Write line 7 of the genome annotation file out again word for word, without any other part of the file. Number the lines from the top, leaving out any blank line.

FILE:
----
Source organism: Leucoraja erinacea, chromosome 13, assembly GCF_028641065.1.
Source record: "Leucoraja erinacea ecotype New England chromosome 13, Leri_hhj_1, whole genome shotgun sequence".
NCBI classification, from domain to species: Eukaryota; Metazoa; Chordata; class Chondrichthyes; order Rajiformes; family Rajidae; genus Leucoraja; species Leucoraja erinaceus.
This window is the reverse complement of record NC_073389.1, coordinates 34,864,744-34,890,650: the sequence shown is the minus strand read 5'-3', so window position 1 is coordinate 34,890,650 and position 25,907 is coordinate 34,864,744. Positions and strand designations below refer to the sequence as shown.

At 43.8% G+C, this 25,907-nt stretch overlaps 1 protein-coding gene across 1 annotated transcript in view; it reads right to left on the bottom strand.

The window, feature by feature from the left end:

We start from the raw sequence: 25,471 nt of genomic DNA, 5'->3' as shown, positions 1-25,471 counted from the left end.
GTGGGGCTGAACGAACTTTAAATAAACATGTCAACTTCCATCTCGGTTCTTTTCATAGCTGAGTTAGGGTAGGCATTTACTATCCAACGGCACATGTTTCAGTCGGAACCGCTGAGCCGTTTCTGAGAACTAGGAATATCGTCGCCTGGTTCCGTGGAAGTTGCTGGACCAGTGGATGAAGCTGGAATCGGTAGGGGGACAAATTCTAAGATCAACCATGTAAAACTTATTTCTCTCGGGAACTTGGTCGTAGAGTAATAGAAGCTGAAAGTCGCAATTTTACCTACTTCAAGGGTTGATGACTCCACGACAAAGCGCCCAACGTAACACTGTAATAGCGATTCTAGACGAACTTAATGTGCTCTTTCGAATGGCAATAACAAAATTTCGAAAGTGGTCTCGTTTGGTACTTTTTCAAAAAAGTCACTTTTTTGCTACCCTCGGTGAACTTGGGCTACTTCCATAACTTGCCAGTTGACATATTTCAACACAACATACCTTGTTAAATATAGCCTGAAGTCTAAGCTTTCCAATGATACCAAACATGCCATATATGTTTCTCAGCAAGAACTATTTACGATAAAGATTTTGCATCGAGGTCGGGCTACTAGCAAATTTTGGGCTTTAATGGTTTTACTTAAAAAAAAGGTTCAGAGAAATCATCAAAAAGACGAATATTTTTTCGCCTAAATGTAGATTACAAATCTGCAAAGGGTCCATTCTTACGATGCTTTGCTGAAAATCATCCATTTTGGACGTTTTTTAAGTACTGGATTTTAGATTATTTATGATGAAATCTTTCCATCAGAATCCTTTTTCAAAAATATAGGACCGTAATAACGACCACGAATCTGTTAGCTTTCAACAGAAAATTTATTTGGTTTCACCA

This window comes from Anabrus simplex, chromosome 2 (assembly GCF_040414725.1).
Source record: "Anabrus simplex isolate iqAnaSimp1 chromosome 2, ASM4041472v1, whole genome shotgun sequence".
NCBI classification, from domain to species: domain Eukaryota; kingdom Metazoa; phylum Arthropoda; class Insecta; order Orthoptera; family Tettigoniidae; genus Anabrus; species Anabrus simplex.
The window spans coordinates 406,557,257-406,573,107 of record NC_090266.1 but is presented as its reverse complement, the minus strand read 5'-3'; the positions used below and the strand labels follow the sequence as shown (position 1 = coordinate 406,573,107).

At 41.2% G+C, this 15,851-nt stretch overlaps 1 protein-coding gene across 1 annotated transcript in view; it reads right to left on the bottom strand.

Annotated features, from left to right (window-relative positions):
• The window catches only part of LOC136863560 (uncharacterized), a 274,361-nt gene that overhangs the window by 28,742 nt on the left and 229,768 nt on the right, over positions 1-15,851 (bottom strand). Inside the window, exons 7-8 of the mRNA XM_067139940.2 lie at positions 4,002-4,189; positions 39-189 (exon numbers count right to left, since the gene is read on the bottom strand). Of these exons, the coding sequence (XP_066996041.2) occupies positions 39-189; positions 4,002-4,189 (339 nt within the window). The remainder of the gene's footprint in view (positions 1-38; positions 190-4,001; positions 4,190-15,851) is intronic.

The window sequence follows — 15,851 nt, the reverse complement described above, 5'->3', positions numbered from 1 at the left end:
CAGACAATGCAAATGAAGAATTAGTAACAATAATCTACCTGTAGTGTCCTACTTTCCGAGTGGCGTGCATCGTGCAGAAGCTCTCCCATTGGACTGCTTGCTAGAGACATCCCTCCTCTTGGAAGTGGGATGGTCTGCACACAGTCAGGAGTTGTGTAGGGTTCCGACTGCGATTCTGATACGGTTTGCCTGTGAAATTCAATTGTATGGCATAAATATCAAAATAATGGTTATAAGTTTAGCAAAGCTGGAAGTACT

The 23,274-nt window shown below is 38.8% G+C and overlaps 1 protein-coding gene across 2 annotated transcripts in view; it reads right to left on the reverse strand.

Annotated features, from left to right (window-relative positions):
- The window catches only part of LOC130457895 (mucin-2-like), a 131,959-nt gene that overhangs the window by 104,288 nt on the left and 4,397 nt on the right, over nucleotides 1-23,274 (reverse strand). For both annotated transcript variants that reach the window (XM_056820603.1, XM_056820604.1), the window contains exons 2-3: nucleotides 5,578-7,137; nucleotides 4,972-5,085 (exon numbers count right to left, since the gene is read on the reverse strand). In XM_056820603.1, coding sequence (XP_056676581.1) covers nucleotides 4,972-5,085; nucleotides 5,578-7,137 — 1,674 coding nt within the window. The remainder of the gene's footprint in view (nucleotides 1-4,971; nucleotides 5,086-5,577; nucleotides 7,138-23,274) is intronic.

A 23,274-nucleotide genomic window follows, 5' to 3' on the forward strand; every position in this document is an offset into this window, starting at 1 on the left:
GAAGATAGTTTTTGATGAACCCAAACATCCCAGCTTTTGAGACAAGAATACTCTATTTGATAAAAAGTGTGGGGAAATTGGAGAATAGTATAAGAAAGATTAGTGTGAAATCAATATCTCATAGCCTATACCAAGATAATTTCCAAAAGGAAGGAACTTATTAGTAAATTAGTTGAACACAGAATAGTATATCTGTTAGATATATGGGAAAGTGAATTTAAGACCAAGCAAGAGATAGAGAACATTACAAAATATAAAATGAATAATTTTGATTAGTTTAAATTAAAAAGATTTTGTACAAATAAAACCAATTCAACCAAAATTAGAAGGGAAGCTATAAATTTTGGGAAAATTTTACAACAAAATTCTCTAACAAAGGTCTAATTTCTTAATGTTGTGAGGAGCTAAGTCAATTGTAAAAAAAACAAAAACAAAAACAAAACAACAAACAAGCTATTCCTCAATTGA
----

We start from the raw sequence: 25,471 nt of genomic DNA, 5'->3' as shown, positions 1-25,471 counted from the left end.